The advantage of a combined surgery is both the shortening of hospital stay and financial costs as well as less psychological stress for the patient while the staged procedure offers a minimization of the risks of two major operations [3]. However, the patient’ safety is the critical issue. Several studies have been published in the pertinent literature demonstrating that simultaneous liver and colon resection shows a higher mortality in comparison to staged resection [46]. On the contrary, there have been also some studies published revealing that a combined resection can be performed without any deaths [710]. Staged resection is recommended in the cases of chemotherapy performance between the two resections or in the case where an extended liver resection is performed [4, 5, 9, 10]. However, all these studies either represent the results of one center or are retrospective. Recent population studies, trying to resolve the problem of the timing of liver resection, conclude that colorectal resection with limited liver resection can be performed with similar mortality and morbidity to colectomy alone [5, 11, 12]. Major debate in the pertinent literature occurs regarding the timing of treatment of the metastatic disease in the case of synchronous colorectal liver metastases. This debate depicts the lack of standardized treatment for these complex cases. The national guidelines in the United States offer all treatment modalities with the same validity. The decision should be made for every single patient taking into consideration the extend of both colorectal and liver disease and the performance status of the patient. Our experimental study provides more technical and physiological details of a combined liver and colon procedure in order to reduce complications and advance surgical outcomes in the case of combined liver and colon resection [13, 14]. For patients, though, who require a lobectomy or more extended resections strong consideration should be given to a staged approach and each case should undergo an individualized strategy. Another surgical era where liver and colon surgery is combined is trauma. However, in this field we do not have the opportunity to discuss which organ should be operated first as the situation is very urgent during an explorative laparotomy.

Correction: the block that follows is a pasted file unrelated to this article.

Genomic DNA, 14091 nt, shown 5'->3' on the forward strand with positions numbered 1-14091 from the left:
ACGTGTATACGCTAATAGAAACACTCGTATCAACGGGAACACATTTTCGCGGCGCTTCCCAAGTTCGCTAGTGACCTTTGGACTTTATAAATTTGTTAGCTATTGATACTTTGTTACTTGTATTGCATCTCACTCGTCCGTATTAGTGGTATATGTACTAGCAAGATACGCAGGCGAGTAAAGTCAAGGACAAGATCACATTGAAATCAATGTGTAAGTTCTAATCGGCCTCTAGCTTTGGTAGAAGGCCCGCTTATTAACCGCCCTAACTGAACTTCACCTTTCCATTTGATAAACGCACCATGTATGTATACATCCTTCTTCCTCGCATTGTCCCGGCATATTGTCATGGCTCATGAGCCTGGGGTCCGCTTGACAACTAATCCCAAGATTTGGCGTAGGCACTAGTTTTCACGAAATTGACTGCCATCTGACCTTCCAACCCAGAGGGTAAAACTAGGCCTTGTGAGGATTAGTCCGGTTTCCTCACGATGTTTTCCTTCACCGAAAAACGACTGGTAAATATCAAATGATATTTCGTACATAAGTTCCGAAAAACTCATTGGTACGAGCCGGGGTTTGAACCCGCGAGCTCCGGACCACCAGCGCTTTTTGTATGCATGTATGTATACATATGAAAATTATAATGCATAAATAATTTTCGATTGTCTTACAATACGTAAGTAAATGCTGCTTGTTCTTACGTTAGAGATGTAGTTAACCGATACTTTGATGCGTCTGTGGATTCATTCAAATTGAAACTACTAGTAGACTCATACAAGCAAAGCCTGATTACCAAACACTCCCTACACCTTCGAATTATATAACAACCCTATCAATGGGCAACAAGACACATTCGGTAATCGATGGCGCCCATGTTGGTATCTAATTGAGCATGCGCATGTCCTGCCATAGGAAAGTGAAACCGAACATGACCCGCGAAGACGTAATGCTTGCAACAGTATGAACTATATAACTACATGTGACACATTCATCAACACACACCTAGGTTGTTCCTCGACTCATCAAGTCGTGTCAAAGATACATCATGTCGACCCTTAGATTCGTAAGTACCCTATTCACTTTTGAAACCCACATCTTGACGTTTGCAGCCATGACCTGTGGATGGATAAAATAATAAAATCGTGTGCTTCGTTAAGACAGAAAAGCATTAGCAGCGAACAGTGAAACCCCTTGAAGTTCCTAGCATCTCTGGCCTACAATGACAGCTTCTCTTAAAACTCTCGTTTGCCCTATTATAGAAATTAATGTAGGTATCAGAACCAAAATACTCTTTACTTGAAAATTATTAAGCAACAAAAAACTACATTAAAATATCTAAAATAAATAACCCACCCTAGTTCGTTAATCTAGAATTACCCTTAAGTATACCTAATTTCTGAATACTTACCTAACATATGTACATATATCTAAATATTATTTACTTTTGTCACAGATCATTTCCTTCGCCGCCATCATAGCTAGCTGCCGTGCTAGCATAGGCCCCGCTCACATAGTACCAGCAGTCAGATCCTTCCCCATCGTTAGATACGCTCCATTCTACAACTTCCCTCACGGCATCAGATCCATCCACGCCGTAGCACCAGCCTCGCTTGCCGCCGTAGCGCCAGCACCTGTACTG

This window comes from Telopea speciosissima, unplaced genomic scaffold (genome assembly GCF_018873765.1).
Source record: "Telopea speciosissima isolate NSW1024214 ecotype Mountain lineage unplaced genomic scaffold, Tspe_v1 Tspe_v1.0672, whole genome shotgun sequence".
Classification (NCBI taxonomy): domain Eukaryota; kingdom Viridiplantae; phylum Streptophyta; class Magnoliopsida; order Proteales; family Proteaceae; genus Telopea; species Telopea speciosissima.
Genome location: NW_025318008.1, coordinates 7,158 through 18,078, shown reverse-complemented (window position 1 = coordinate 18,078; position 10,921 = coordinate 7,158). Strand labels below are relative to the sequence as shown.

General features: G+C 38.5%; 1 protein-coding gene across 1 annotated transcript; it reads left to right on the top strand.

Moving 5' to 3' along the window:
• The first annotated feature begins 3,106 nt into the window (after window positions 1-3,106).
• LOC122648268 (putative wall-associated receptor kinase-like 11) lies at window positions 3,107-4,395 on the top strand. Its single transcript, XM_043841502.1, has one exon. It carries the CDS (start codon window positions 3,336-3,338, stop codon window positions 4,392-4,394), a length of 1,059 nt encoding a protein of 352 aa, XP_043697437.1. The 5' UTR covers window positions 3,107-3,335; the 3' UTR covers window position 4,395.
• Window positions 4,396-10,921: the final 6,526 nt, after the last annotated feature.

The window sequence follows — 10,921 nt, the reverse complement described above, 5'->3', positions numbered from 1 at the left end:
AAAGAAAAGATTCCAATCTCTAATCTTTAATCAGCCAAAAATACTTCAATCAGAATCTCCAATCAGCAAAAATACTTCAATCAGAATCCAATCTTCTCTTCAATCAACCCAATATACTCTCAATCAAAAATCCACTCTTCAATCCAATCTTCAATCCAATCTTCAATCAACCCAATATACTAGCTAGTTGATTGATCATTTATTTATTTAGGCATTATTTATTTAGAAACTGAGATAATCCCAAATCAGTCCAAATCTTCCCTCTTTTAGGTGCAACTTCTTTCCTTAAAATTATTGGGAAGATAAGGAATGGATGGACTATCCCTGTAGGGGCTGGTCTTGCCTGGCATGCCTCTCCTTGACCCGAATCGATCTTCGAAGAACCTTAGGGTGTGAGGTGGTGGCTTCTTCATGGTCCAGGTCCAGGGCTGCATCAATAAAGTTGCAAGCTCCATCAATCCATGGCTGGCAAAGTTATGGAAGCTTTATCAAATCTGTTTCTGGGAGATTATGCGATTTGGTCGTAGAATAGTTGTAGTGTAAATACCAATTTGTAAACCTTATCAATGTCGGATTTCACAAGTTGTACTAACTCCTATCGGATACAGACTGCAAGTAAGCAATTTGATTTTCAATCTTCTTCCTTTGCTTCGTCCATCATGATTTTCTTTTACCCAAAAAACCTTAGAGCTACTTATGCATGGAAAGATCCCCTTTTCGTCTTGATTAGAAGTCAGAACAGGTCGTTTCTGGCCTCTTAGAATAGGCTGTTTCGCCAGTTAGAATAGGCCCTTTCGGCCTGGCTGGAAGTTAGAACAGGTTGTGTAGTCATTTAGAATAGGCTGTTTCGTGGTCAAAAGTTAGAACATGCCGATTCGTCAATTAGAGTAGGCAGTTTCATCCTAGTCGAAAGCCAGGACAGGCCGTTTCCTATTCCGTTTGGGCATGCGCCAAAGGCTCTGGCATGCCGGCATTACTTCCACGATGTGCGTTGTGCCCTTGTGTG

On the other hand technical innovations focusing on minimizing bleeding during liver parenchymal transection and the need for blood transfusion have increased worldwide liver resections both for primary as for secondary liver tumors as an intention to treat strategy. Portal triad clamping (Pringle Maneuver, PM) has been used since the early 20th century to reduce bleeding during liver parenchyma transaction [15, 16]. However, the PM causes ischemic injury to the remaining liver increasing the risk for postoperative complications and liver failure. For this reason several variations of the PM have been introduced in order to minimize the period of liver ischemia decreasing thus the reperfusion injury. These variations include ischemic preconditioning, intermittent clamping and recently pharmacological preconditioning. Intermittent clamping consists of repeated circles of clamping while between them short periods of reperfusion are performed [17, 18] while ischemic preconditioning represents a limited sequence of ischemia and reperfusion followed by a prolonged ischemic period [19]. Pharmacological preconditioning is a relative new approach in the setting of reducing blood loss and concomitant liver protection during liver parenchymal transaction using volatile anesthetic agents [20].

However, almost all of the experimental and clinical studies published in the literature focus on the impact of portal triad occlusion on the liver through ischemia—reperfusion injury and all variants of Pringle maneuver were performed in order to minimize liver parenchyma damage while the impact of this manipulation on the bowel is of minimal interest.

The “gut-liver axis” closely links gut function and liver function in health and disease. Under disease situation, intestinal microbiota imbalance can aggravate liver injury and promote chronic inflammatory disease of the liver [21]. Meanwhile, hepatic injury or disease, such as nonalcoholic steatohepatitis, alcoholic steatohepatitis, and cirrhosis, always follows changes in intestinal permeability and microbial composition [21].

Our clinical observation that combined liver and colon surgery especially when this includes major liver resection with Pringle maneuver performance does not have a favorable outcome for the patient has urged us to perform an experimental study in order to investigate the impact of portal triad occlusion on the large bowel and intra-abdominal inflammation process and potent protective effects of the variants of Pringle maneuver.

General Principles